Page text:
At this point in the cycle, you may feel that just getting your program to compile without errors and running it without crashing your computer means you are done. However, you are not. You must verify that what you think your program was supposed to do is what it actually did do. Did your program solve the problem it was intended to? Is the result correct?
So, you have to return to writing your original program and then compare that to the output your program gives. If your intended result matches, your program is correct. You are done.
As we get further into writing more complex programs, we will see that a proper or good program exhibits each of the following qualities:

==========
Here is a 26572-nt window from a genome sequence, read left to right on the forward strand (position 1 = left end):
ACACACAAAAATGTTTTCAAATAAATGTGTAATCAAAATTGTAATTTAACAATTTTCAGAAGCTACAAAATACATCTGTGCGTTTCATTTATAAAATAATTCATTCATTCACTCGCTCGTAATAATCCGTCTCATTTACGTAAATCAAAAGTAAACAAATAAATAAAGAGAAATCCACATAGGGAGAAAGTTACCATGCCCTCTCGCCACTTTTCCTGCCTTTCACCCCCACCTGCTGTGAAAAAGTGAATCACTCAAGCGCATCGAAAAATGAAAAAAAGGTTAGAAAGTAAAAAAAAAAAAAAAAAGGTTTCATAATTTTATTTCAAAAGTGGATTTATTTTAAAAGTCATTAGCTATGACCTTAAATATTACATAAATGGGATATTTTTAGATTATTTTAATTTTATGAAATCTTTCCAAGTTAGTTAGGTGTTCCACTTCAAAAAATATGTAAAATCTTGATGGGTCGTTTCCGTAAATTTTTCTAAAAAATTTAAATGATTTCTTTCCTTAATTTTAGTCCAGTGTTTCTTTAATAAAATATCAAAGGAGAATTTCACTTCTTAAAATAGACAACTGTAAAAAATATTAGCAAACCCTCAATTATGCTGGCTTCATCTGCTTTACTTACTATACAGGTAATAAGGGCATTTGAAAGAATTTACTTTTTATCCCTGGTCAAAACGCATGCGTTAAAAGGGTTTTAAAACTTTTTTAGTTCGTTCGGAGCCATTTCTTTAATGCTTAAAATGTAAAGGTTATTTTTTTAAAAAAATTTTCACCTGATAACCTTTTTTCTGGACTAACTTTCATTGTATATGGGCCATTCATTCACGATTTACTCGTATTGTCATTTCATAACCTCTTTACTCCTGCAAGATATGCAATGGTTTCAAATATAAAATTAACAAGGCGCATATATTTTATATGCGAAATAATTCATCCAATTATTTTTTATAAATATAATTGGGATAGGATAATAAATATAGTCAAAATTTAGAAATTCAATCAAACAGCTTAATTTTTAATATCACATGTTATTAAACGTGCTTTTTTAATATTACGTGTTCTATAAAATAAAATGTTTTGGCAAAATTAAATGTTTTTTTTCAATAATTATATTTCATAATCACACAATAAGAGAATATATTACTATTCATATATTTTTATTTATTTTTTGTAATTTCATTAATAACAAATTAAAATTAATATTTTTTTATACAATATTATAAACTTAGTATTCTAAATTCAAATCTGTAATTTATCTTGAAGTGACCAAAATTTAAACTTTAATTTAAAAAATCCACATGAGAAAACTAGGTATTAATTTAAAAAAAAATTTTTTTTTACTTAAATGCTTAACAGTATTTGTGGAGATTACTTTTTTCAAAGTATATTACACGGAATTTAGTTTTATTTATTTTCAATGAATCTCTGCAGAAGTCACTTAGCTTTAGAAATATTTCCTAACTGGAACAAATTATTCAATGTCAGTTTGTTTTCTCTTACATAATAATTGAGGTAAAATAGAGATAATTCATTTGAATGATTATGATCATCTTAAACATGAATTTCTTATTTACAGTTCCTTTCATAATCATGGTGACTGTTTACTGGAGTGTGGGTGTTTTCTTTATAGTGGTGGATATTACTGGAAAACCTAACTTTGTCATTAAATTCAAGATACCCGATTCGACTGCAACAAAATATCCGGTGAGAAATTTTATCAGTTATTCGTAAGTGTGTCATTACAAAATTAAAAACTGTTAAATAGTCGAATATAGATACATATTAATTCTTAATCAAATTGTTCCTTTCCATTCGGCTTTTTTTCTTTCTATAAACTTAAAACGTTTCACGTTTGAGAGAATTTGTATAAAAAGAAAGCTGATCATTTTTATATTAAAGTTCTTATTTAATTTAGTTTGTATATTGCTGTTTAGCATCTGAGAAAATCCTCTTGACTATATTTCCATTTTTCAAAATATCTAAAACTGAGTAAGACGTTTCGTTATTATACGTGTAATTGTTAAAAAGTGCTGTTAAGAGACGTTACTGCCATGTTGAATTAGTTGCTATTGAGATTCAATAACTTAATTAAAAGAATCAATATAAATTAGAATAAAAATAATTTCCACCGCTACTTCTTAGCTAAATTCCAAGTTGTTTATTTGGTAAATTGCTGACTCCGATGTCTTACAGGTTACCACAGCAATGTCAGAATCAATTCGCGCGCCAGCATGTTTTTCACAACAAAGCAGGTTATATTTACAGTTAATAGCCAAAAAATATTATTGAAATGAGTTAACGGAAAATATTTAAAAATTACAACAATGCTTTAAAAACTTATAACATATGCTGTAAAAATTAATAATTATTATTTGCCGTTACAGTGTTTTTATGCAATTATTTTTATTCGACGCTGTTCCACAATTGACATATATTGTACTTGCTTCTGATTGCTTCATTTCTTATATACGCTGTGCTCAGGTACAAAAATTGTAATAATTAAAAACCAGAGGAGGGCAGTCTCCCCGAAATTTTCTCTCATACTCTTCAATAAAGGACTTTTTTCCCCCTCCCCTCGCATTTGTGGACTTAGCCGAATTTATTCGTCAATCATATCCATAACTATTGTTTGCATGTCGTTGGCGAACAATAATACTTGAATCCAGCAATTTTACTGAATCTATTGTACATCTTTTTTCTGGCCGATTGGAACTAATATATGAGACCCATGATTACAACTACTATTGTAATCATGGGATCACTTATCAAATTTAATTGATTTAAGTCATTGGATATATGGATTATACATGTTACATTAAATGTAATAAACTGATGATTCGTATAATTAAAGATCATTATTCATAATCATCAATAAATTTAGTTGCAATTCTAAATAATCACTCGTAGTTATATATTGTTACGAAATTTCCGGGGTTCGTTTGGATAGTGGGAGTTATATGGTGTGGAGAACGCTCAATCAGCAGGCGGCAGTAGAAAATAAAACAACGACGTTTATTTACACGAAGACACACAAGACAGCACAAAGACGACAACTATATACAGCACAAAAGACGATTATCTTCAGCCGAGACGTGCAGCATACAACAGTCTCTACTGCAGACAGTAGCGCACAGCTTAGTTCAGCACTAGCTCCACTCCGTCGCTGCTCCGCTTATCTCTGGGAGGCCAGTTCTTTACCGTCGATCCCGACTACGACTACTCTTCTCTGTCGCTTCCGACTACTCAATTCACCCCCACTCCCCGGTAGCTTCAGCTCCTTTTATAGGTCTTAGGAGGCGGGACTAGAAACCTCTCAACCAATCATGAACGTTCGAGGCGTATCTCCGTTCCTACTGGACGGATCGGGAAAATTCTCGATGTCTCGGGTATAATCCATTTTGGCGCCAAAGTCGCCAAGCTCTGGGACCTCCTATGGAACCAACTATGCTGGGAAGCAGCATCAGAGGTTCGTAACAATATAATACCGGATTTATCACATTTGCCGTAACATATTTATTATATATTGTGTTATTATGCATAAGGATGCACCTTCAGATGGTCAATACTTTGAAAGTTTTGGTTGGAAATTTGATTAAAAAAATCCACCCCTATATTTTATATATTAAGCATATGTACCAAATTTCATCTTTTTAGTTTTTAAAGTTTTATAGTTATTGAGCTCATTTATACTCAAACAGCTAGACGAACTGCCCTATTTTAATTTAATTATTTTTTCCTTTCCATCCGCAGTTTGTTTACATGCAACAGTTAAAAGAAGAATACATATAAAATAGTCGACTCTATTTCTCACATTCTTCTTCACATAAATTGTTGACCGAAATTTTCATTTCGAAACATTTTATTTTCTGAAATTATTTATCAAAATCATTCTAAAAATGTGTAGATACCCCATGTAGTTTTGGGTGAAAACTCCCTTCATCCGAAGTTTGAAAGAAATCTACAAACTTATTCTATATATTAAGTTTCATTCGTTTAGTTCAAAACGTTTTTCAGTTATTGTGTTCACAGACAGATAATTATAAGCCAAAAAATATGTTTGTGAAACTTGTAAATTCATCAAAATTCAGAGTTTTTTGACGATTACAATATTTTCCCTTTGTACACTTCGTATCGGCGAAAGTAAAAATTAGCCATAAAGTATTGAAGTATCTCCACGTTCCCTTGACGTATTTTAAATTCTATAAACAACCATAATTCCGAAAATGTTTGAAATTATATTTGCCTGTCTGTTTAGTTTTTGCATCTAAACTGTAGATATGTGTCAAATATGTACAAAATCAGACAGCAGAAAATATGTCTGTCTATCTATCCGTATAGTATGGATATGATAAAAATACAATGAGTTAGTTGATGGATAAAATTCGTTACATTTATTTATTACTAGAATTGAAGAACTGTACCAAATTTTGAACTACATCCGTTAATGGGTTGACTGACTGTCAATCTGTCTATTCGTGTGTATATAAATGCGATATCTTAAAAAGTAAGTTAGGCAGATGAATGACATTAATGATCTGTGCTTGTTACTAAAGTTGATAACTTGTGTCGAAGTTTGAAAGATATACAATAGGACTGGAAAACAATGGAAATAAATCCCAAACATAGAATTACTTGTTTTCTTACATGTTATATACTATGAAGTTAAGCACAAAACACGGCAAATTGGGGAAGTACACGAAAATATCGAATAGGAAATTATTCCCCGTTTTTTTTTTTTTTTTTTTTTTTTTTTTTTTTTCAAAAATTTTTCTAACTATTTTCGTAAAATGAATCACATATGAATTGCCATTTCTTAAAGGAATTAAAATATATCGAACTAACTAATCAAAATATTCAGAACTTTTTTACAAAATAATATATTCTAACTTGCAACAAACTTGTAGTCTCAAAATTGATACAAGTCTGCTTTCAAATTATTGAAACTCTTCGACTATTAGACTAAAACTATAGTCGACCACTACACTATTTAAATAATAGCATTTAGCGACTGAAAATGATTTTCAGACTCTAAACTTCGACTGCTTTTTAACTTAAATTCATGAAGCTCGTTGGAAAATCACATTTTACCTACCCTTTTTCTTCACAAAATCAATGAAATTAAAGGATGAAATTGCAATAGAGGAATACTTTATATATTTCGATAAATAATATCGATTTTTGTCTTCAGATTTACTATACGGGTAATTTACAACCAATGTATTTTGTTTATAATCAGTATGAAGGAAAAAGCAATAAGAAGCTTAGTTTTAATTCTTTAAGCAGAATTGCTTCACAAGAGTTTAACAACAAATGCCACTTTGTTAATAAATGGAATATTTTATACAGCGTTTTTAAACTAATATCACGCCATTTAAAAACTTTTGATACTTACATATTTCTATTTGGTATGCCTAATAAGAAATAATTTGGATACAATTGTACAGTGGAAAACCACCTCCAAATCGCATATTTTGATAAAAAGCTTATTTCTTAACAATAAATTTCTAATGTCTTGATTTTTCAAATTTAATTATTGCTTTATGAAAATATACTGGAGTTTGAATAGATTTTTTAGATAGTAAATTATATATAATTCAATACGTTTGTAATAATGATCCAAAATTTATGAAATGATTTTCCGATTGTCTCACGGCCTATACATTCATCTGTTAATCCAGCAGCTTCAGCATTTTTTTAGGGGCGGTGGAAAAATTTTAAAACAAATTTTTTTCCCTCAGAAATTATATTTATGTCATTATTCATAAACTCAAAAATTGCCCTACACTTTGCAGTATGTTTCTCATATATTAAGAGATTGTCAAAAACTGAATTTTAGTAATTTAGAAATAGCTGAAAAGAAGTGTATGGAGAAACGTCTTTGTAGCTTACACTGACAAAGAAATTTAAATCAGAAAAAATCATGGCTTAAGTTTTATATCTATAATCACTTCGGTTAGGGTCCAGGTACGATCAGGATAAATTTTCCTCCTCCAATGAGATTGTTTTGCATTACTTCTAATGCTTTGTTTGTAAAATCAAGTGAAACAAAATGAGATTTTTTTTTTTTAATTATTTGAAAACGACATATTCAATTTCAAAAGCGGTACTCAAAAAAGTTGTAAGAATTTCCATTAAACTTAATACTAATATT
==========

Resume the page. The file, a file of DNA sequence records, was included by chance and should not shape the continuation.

- Correct: The program does what it's supposed to do.
- Complete: The program does everything it's supposed to do.
- Concise: The program does no more than it's supposed to do and it does so as efficiently as possible.
- Clear: The program is easily understandable to those who use it and to those who must maintain it.
For most of this book, we will concern ourselves largely with correctness, completeness, and clarity. Currently, hello1.c is not complete, nor clear, and we will see why shortly.